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October 2020 A note on jump Atlas models
Clayton Barnes, Andrey Sarantsev
Braz. J. Probab. Stat. 34(4): 844-857 (October 2020). DOI: 10.1214/19-BJPS457


The market weight of a stock is its capitalization (cap) divided by the total market cap. Rank these weights from top to bottom. The capital distribution curve is a plot of weights versus ranks. For the US stock market, it is linear on a double logarithmic scale, and stable with respect to time (Stochastic Portfolio Theory (2002) Springer). This property has been captured by models with rank-dependent dynamics: Each stock’s cap logarithm is a Brownian motion with drift and diffusion coefficients depending on its current rank (Probability Theory and Related Fields 147 (2010) 123–159). However, short-term stock movements have heavy tails. One can add jumps to Brownian motions to capture this. Observed time stability follows from a long-term stability result, stated and proved here. Via simulations, we find which properties of continuous models are preserved after adding jumps.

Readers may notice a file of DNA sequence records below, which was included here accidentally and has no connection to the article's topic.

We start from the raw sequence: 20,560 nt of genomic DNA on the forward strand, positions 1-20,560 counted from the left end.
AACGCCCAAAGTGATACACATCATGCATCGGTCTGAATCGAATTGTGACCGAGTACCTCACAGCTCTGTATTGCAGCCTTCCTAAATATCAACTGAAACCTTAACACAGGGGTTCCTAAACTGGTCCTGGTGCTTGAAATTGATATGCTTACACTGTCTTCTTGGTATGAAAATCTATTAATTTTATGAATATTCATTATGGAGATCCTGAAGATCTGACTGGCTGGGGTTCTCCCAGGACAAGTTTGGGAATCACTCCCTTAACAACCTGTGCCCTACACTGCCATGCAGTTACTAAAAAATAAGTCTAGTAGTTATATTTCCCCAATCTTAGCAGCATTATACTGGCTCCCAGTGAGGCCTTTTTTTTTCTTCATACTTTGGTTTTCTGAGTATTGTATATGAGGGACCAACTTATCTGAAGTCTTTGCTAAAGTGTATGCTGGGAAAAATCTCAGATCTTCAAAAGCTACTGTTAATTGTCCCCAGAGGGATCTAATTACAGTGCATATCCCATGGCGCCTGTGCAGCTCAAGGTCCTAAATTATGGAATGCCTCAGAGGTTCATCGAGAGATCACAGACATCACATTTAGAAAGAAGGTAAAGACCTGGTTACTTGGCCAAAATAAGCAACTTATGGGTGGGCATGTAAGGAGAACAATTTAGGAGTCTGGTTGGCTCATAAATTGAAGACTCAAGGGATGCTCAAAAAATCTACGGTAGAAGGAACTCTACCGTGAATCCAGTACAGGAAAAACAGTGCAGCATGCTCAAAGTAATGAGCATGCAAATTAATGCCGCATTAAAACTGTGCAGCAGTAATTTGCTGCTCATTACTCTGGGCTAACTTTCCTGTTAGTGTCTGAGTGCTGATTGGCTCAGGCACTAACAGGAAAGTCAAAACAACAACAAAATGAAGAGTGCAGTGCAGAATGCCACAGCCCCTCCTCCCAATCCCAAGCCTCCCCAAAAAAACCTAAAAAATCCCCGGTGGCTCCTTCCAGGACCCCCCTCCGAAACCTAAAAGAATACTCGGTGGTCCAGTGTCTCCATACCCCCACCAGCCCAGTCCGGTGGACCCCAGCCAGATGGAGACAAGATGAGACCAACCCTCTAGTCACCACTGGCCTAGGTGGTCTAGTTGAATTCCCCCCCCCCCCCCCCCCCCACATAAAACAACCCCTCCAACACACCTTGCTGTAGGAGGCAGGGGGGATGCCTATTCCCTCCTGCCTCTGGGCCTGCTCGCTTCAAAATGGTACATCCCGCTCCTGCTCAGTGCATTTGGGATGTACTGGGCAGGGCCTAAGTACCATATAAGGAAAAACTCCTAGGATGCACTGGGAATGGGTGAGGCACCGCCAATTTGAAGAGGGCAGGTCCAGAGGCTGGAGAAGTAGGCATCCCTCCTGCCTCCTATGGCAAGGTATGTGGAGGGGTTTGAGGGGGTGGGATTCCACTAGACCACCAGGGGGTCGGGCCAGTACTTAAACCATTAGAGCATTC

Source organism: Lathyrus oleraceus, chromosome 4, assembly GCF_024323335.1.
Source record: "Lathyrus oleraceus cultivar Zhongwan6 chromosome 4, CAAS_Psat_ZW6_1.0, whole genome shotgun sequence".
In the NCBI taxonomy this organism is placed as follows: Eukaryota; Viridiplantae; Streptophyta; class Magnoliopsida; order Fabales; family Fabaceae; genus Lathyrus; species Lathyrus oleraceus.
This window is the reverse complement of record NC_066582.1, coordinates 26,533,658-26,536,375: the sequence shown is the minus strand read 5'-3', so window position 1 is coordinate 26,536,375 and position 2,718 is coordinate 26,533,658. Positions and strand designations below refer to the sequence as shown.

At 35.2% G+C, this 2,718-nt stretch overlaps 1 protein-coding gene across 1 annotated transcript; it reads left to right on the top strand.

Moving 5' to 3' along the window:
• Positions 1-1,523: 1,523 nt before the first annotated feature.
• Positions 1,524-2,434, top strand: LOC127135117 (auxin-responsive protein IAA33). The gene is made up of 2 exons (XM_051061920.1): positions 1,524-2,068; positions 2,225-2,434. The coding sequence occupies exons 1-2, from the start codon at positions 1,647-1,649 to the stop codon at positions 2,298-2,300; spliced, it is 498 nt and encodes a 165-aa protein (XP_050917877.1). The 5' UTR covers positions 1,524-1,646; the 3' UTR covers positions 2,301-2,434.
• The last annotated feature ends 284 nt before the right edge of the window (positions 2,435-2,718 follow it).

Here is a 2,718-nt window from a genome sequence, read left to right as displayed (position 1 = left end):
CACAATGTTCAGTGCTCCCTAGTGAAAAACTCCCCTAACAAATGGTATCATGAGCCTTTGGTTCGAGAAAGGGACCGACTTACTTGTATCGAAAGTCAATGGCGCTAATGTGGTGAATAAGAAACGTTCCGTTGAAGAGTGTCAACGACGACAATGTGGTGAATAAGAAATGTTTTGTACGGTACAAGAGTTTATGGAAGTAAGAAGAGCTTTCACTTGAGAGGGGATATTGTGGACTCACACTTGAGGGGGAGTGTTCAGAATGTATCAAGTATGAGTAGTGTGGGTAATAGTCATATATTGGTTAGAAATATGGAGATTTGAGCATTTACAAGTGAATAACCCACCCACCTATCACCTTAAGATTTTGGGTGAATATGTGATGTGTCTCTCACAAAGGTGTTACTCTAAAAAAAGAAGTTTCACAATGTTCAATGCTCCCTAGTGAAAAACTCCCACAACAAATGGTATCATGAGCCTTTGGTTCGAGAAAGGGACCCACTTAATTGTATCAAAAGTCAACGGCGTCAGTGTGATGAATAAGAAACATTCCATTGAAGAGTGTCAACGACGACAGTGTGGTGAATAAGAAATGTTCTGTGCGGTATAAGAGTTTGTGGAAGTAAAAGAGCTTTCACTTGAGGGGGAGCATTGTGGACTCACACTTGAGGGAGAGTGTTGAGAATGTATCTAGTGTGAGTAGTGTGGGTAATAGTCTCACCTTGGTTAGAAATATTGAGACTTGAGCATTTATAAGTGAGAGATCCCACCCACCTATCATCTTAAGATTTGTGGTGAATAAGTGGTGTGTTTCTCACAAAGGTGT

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Clayton Barnes. Andrey Sarantsev. "A note on jump Atlas models." Braz. J. Probab. Stat. 34 (4) 844 - 857, October 2020.


Received: 1 May 2019; Accepted: 1 September 2019; Published: October 2020
First available in Project Euclid: 25 September 2020

MathSciNet: MR4153645
Digital Object Identifier: 10.1214/19-BJPS457

Keywords: capital distribution curve , Competing Brownian particles , Lévy process , stationary distribution

Rights: Copyright © 2020 Brazilian Statistical Association


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Vol.34 • No. 4 • October 2020
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